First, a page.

Sarkozy under investigation for 'exploiting frail L'Oreal heiress'
Ex-President 'in state of incomprehension' at court's decision – but he faces up to three years' jail if guilty
PARIS - Nothing illustrates the contrast between the two cultures of Britain and France better than a political scandal. While the British get on their high horses over an MP claiming expenses for a floating duck island, the French do scandal on a scale slightly plus grand.
Witness this week. After the fall from grace of Socialist budget minister, Jerome Cahuzac, and the raid on the Paris flat of Christine Lagarde, head of the IMF, a French court has now launched a "formal investigation" of ex-president, Nicolas Sarkozy, deposed last May by Francois Hollande after a bitter presidential campaign in which much was made of Sarkozy's questionable relations with France's super-rich.
Like the investigation involving Lagarde, Sarkozy's appearance in a Bordeaux court yesterday dates back to the 2007 election campaign.
In what the French press call 'l'affaire Bettencourt', the former president is accused of accepting large sums of money from the then 84-year-old L'Oreal heiress Liliane Bettencourt at a time when she was succumbing to senile dementia. As well as allegedly abusing her frailty, it is claimed that by accepting the cash – said to be €150,000 - Sarkozy's UMP party breached the rules on individual campaign contributions, which are limited to €4,600.
The story first broke in 2010 when Bettencourt's former accountant, Claire Thibout, revealed to police that she had passed envelopes full of cash to an intermediary, on the understanding it would be given to Sarkozy's campaign treasurer, Eric Woerth, who subsequently resigned his position.
Sarkozy has always denied the allegations, claiming he met Madame Bettencourt only once during the 2007 campaign. The heiress's butler, Pascal Bonnefoy, has a different version of events and so on Thursday Sarkozy was summoned to Bordeaux by investigating magistrate Jean-Michel Gentil for a face-to-face encounter with Bonnefoy.
Following the meeting, it was announced that "for taking advantage of a vulnerable person during 2007 to the detriment of Liliane Bettencourt" the ex-president had been placed under formal investigation.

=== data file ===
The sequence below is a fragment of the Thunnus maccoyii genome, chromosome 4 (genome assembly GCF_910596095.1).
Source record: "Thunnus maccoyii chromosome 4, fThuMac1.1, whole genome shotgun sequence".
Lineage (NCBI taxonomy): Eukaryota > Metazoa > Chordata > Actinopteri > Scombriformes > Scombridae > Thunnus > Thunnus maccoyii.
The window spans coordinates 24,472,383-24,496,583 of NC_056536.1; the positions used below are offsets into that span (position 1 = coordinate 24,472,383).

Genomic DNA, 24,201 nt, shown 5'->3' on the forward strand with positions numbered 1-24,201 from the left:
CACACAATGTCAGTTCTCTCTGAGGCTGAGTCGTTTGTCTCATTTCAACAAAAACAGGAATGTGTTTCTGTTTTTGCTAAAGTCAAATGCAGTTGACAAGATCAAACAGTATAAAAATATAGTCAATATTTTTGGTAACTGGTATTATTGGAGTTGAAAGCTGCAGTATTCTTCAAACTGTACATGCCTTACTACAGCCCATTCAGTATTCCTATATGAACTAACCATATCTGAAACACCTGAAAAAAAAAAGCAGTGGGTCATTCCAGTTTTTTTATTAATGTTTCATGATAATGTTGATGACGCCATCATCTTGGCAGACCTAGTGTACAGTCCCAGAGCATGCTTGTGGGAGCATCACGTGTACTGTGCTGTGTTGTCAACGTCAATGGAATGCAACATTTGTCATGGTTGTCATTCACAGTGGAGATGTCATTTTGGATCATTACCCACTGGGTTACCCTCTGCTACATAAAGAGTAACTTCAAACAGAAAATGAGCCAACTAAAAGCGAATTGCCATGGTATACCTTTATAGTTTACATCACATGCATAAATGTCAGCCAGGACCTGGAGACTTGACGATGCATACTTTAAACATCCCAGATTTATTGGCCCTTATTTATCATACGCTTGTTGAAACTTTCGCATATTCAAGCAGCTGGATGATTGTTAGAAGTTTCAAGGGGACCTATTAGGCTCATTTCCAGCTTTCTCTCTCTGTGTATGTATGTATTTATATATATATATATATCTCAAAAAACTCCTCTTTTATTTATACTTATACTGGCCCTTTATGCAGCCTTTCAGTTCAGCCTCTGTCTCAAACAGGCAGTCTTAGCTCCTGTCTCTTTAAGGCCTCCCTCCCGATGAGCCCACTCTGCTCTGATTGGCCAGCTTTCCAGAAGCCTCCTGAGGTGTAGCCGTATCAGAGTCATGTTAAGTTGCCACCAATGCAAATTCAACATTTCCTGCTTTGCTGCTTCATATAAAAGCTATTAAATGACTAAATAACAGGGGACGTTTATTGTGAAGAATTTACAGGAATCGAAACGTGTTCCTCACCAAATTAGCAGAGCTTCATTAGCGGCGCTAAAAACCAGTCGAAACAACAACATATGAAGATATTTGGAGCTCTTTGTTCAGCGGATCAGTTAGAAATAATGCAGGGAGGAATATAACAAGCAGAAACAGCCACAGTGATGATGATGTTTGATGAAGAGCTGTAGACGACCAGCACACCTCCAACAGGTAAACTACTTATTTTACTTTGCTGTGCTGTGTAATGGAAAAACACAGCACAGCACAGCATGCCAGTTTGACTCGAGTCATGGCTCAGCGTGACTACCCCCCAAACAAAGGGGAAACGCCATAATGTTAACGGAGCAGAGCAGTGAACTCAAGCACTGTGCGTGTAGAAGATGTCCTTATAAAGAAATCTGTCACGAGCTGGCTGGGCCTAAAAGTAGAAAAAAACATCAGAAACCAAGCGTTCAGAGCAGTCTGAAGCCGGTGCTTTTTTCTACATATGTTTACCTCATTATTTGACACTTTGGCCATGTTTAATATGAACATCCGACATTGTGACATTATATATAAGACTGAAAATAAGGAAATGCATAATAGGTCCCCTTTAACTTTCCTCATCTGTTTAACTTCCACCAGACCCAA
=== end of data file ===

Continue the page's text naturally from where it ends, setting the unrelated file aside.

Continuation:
"Under formal investigation" means that there is evidence to suggest to the magistrate that laws have been broken but further investigation is required before charges can be formally laid against the accused, or the case thrown out.
According to Jean-François Copé, Sarkozy's successor as leader of the UMP party, the former president is "in a state of incomprehension" at the magistrate's decision, while Sarkozy's lawyer denounced his treatment as "scandalous" and promised his client would file an appeal against the "incoherent and unfair decision".
Broadcaster France24 says that Sarkozy lost his immunity from prosecution the day he left office and therefore "faces up to three years in prison, a fine of E375,000 and a five-year exclusion from politics if he is found guilty".
It's not great timing if the recent rumours are true that Sarkozy hopes to return to the Elysee Palace and save the nation from destitution once the Socialist Francois Hollande has had his one term as president. Even if he is never charged, he faces months of scrutiny of his affairs
It's not the first time in recent years that a former French president has had his collar felt after leaving office. In December 2011 Jacques Chirac received a two-year suspended prison sentence for diverting public funds and violating public trust during his time as mayor of Paris from 1977 to 1995. The verdict was described by one of Chirac's political enemies, former National Front leader Jean-Marie Le Pen, as "a ray of sunshine in the black sky of scandals".
So much for our British politicians and their floating duck islands. ·